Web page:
In 1987, the New York Times published their first front-page review of a science fiction anthology for a collection called In the Field of Fire, themed around the war in Vietnam. “Vietnam was science fiction,” the reviewer wrote, and writing about it through that lens found meaning in a war few understood.
This idea, that speculative fiction is a vital tool to understanding the inexplicable, is just as relevant nearly thirty years later. Deserts of Fire is a war-inspired anthology for the new millennium, because for many, the recent wars in the deserts of Iraq, Afghanistan, and the Middle East are just as slippery to grasp and difficult to understand as Vietnam was two generations earlier.
Inside Deserts of Fire are stories from a variety of bestselling and award-winning authors that start with the simple and modest ambition of making the reader feel strange about the recent past. Because when there are too many explanations, the truth won’t be found by merely choosing one side or the other. But rather, the truth is in the existence of the confusion itself.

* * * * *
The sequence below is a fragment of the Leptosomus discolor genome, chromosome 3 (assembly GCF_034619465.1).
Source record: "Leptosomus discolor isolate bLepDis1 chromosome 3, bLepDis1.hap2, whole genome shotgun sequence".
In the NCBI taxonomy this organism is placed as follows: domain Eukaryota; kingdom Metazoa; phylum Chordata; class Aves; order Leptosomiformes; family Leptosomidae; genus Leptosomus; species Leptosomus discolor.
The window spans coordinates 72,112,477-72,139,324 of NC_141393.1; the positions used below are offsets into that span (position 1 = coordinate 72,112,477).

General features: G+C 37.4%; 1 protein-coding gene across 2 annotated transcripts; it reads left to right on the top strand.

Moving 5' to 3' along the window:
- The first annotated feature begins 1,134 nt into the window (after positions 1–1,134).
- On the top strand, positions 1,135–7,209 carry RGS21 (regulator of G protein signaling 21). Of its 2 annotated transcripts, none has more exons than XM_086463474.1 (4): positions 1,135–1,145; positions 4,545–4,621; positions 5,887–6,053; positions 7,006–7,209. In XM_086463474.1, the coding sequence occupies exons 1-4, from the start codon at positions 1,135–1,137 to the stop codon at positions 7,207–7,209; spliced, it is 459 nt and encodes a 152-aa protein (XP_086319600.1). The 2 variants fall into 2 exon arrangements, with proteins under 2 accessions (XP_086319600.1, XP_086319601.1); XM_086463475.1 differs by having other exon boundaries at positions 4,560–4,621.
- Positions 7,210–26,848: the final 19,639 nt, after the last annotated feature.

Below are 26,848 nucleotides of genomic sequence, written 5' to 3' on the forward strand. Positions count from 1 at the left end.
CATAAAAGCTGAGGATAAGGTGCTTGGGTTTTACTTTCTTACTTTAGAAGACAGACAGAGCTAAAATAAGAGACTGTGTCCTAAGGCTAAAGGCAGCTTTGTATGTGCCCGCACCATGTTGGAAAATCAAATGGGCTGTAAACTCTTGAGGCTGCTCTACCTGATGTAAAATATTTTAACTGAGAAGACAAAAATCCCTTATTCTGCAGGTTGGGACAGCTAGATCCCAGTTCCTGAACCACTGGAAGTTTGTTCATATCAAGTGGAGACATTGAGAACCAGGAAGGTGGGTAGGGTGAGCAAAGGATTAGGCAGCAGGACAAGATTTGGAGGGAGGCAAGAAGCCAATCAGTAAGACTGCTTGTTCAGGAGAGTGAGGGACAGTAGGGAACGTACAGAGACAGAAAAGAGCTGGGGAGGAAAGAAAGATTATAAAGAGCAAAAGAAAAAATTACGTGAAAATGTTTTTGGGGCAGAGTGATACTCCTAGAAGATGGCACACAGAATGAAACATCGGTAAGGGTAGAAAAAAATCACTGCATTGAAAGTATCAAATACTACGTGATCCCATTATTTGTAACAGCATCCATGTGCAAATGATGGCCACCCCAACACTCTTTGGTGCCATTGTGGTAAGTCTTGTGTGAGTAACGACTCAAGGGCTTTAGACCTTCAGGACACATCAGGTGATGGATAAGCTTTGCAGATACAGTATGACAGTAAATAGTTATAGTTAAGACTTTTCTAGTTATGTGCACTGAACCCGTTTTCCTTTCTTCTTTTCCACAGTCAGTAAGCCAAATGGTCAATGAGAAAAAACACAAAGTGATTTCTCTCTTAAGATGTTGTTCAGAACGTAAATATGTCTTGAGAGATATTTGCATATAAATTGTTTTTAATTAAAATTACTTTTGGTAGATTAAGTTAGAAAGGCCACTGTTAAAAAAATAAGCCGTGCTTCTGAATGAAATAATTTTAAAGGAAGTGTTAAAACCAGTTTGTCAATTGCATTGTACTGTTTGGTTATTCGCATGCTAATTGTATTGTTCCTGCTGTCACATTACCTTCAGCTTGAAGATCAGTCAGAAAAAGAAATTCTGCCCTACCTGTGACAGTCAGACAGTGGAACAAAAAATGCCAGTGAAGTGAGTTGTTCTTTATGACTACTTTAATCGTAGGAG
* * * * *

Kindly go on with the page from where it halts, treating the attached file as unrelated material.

Gods’ Magic, Mortal’s Doom… In a land where magic is real, where elves and dragons menace the unwary, and where the Norse gods wage a deadly campaign, using mortals as their favourite pawns, Loki, god of deception, and Freyr, god of war, are locked in a battle that could tip the universal balance toward order or eternal chaos. Searching the alternate timeways, Freyr has reached out to snatch Al Larson, twentieth-century American soldier, from the midst of a fire-fight in Vietnam, flinging him through time and space into the body of an elvish warrior to stand against Loki and his sorcerous ally, Bramin. Torn from a world where bullets and grenades are the weapons of choice, and locked into an elvish body on a world where sword and spell are the means of battle, Al must adapt swiftly – or die. For the gods have marked him as their own private battleground, and Al’s only chance rests in completing the quest Freyr has set him, a quest that will lead him to the very gates of Hel, where he must save a god – or destroy one!